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Missile Disagreement

DW staff (jg/sms)October 12, 2007

Russia and the United States failed the reach an agreement on an American anti-missile shield to be stationed in eastern Europe. The defense and foreign ministers also disagreed on the state of Soviet-era weapons treaty.

Intercontinental missile blasting off
Russia's tested two new missile systems earlier this year amid tense US-Russian relationsImage: AP

US Secretary of State Condoleezza Rice said the US would move forward with plans to build a missile defense system in eastern Europe, while Russia upheld its threat to withdraw from Soviet-era arms control treaties if the system was a "unilateral" US project.

Rice and Secretary of Defense Robert Gates were in Moscow to "two-plus-two" talks with Russian counterparts Sergey Lavrov and Anatoly Serdyukov to allay Russian fears that the system imperiled Russia's nuclear deterrent.

Moscow would take measures to "neutralize" the missile threat if it does not assume a "global" character, Lavrov told journalists following the talks, Interfax reported.

"We would like to avoid that," Lavrov added.

Russian President Vladimir Putin said earlier this year that he would consider targeting European cities with nuclear weapons if the missile shield deployment went ahead.

US: Eastern Europe key to missile plan

US Secretary of State Condoleeza Rice
Rice couldn't find much common ground with her Russian counterpartImage: AP

The US missile plan calls for installing a radar station in the Czech Republic and interceptor missiles in Poland. Both countries, which used to be in the Soviet sphere of influence, are now European Union and NATO members.

The US had reviewed Putin's proposal to allow the use of Russian missile tracking facilities in Azerbaijan and southern Russia, but said these could not substitute for the system in eastern Europe.

Putin also told Rice and Gates it would be "difficult" for Russia to remain in the 1987 US-Russian Intermediate-Range Nuclear Forces Treaty (INF) unless it was expanded to include other countries.

Russia: Bilateral treaty a security threat

Russian President Vladimir Putin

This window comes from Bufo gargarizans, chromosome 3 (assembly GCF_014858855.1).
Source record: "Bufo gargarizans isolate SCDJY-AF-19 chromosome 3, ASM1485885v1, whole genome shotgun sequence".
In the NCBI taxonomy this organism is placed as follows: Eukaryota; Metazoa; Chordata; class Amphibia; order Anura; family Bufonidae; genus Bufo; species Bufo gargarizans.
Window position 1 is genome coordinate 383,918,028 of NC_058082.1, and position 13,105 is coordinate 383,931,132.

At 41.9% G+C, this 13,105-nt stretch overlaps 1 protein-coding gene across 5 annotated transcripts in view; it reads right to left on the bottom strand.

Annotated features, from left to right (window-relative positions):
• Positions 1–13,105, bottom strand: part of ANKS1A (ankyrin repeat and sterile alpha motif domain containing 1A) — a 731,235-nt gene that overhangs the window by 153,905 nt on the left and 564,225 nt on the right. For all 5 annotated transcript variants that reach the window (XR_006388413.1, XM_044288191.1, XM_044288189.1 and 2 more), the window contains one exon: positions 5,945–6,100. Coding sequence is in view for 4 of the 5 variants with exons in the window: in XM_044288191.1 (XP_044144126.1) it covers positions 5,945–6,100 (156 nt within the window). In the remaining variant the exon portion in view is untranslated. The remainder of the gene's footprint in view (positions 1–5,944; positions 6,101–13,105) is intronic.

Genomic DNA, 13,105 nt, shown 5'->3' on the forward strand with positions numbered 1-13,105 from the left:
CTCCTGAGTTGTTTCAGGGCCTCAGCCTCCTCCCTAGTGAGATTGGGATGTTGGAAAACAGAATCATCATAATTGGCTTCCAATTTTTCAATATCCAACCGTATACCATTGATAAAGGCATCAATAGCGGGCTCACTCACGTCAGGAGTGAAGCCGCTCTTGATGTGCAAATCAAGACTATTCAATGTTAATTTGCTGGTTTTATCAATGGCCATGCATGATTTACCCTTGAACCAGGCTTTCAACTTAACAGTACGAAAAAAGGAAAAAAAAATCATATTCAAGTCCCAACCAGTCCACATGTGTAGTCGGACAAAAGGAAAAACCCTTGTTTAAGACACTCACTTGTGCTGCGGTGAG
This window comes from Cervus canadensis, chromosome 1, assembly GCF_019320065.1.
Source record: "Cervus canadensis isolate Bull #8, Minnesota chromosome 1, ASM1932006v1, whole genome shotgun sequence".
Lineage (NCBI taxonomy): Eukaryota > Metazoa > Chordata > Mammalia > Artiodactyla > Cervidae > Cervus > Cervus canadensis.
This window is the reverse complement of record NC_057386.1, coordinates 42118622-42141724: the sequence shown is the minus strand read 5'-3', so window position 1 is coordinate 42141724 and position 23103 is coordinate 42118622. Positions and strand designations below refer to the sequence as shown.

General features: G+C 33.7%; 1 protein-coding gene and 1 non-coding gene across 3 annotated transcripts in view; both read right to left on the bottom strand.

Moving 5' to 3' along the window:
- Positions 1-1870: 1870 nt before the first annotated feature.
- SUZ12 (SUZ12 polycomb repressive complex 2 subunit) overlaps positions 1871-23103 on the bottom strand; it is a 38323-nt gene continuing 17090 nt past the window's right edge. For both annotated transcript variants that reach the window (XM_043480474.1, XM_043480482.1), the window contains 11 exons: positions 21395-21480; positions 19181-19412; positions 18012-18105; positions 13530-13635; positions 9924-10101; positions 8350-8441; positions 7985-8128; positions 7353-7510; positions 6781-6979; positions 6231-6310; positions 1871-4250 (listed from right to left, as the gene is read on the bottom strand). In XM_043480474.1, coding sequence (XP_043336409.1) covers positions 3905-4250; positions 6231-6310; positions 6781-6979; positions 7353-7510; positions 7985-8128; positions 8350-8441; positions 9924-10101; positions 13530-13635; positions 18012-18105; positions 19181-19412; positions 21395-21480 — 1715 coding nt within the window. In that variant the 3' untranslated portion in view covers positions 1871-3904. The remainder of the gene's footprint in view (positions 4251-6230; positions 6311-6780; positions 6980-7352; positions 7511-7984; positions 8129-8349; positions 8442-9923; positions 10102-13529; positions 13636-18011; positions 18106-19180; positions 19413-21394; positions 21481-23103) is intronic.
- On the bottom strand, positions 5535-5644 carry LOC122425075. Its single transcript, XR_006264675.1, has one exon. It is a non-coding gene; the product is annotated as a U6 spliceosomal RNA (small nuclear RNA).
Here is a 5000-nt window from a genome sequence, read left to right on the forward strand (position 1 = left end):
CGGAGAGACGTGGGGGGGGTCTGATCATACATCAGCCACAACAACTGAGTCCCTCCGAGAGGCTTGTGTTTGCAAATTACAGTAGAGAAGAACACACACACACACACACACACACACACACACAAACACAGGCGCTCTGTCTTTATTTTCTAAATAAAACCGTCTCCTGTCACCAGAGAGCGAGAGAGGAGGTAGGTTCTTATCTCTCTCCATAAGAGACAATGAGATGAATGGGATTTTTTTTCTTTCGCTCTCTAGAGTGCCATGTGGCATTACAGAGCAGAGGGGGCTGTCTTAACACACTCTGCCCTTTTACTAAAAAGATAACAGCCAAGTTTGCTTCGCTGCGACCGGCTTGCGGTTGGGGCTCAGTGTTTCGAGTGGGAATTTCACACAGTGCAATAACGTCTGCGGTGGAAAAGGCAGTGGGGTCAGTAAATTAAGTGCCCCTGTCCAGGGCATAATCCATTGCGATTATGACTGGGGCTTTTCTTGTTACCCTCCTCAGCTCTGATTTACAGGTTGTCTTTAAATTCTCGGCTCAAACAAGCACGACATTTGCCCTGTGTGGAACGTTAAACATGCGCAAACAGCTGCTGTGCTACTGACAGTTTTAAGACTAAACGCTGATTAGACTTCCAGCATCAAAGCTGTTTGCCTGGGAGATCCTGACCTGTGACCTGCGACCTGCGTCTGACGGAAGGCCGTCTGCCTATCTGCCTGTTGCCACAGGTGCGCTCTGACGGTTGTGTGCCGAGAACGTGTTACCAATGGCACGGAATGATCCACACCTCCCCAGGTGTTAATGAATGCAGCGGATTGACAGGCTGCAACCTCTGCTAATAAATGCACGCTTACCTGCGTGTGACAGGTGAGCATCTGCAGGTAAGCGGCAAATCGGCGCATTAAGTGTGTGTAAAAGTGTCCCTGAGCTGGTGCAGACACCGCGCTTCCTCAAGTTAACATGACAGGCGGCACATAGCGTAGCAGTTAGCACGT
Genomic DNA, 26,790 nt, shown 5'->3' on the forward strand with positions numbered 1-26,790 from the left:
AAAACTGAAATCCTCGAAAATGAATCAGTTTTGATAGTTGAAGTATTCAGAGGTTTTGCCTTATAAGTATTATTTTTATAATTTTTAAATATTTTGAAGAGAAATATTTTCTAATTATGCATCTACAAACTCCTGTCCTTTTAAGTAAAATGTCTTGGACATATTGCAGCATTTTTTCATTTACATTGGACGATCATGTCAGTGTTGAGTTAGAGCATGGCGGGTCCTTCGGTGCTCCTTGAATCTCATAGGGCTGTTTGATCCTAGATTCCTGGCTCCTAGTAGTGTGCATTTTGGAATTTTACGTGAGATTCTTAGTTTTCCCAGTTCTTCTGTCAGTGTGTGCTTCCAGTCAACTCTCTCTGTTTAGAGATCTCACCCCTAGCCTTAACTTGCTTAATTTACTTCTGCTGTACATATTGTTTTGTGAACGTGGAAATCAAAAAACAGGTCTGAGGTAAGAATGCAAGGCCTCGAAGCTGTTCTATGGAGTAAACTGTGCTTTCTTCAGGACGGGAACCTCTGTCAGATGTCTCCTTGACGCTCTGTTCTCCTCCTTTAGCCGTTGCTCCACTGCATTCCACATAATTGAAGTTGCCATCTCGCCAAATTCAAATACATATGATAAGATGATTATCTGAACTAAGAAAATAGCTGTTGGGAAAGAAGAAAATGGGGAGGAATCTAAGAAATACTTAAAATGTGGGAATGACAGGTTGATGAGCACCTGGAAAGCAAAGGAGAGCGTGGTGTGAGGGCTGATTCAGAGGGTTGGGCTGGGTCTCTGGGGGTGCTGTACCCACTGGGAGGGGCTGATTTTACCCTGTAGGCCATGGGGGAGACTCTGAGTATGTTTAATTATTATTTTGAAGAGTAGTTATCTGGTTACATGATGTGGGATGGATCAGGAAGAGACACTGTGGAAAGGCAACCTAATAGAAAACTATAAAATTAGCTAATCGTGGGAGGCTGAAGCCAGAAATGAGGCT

Putin opposes US plans for missiles in Poland and a radar station in the Czech RepublicImage: AP

"If we are unable to make such a goal of making this treaty universal, then it will be difficult for us to keep within the framework of such a treaty, especially when other countries do have such weapons systems and among those are countries in our near vicinity," said Putin.

The INF treaty bars both Russia and the United States from deploying intermediate-range missiles. Russia says that leaves it unable to adequately protect itself from countries on its eastern and southern borders, including Iran, India and Pakistan, with growing arsenals.

Rice and Gates are in Russia for two days of talks on a range of issues including US missile defense plans and Russia's threatened withdrawal from another Cold War-era treaty, the Conventional Forces in Europe (CFE) treaty. This limits the number of troops and tanks stationed in Europe.

Talks on many prickly subjects

Satellite picture of Iranian nuclear facilities
Russia says there is no evidence that Iran is developing a bombImage: AP/DigitalGlobe

The two sides also discussed Iran's nuclear program, the status of Kosovo, and proposals to renew the Cold War START strategic missile treaty. The START treaty, on strategic nuclear weapons, expires in 2009. Washington says it does not plan to extend it, prompting Russian concerns about what will replace it.

Analysts say that Russia's threat to withdraw from the INF treaty is designed to strengthen its hand in strategic talks with the US.

Simon Saradzhyan, an independent analyst in Moscow, told the Reuters news agency: "In the short-term this is a bargaining chip in the negotiations on the broader agenda of arms control, including whether the START treaty will be extended and the future of the CFE treaty."

"In the medium term Russia would like to have more adequate tools in its tool box for the deterrence of its neighbors, which unlike Russia have a free hand in acquiring medium-range conventional missiles."